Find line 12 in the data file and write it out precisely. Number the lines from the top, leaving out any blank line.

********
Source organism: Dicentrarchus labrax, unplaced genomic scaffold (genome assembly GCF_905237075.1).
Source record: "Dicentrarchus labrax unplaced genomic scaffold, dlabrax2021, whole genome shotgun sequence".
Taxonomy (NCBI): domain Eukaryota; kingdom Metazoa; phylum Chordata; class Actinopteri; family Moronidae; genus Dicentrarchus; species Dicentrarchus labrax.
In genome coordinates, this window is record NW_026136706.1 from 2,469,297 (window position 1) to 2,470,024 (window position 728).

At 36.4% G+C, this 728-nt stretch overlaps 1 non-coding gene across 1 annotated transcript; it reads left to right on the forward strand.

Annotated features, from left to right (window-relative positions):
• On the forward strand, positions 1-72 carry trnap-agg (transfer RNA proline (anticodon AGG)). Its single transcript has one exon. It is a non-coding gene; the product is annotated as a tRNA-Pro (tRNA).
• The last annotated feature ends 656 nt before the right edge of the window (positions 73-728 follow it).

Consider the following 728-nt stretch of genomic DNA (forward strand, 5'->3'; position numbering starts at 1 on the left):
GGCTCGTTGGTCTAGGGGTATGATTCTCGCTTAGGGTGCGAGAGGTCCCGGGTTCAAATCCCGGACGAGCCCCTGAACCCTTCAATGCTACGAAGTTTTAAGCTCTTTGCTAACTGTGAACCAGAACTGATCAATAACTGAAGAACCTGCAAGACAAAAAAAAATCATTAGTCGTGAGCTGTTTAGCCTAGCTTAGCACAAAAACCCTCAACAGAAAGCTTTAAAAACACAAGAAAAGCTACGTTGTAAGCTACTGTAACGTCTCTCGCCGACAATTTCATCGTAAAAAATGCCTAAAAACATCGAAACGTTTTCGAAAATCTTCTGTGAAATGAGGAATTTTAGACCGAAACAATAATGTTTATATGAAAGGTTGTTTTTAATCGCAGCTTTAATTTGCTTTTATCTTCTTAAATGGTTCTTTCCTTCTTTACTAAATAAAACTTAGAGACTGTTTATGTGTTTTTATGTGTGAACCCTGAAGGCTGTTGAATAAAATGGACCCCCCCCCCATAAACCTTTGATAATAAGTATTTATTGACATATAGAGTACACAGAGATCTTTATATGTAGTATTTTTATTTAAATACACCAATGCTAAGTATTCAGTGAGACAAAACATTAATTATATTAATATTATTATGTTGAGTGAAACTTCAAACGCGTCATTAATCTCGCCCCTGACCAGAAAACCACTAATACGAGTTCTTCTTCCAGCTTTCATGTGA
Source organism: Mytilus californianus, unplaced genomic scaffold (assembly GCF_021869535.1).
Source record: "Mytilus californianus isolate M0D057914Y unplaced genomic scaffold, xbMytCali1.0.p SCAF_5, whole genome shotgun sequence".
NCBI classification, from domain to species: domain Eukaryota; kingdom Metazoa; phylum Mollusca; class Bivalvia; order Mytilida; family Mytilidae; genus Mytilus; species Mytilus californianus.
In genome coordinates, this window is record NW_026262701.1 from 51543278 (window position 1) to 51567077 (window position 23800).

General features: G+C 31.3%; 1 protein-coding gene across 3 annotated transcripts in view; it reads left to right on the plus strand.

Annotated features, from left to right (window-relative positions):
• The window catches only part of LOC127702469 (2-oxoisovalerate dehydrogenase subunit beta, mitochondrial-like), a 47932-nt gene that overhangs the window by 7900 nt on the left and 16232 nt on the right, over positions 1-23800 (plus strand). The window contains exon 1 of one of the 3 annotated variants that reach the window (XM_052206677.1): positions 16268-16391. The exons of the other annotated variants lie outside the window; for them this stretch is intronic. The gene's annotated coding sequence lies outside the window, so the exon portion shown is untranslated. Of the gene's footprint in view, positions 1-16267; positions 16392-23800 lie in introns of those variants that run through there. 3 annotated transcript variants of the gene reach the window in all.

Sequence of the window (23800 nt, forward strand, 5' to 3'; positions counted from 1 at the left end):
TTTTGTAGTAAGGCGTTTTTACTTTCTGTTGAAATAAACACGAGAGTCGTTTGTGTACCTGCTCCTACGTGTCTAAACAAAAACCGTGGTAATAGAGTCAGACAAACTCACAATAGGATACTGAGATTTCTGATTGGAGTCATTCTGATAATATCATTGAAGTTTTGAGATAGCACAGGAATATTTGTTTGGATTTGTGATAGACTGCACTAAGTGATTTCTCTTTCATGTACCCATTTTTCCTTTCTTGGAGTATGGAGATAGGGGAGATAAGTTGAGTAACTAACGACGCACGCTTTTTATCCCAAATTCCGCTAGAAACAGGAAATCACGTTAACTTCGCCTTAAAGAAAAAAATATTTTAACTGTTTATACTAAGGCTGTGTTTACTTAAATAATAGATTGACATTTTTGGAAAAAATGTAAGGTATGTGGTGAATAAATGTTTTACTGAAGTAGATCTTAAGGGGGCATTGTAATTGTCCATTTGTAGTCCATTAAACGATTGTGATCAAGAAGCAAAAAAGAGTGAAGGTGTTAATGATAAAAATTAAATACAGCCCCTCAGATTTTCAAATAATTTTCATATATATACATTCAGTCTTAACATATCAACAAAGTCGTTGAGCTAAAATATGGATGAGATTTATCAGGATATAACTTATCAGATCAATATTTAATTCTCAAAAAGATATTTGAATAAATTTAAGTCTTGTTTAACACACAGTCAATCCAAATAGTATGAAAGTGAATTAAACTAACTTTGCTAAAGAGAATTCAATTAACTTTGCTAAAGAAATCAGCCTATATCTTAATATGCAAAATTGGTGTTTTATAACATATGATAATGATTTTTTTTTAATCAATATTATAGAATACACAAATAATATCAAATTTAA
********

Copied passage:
Source record: "Mytilus californianus isolate M0D057914Y unplaced genomic scaffold, xbMytCali1.0.p SCAF_5, whole genome shotgun sequence".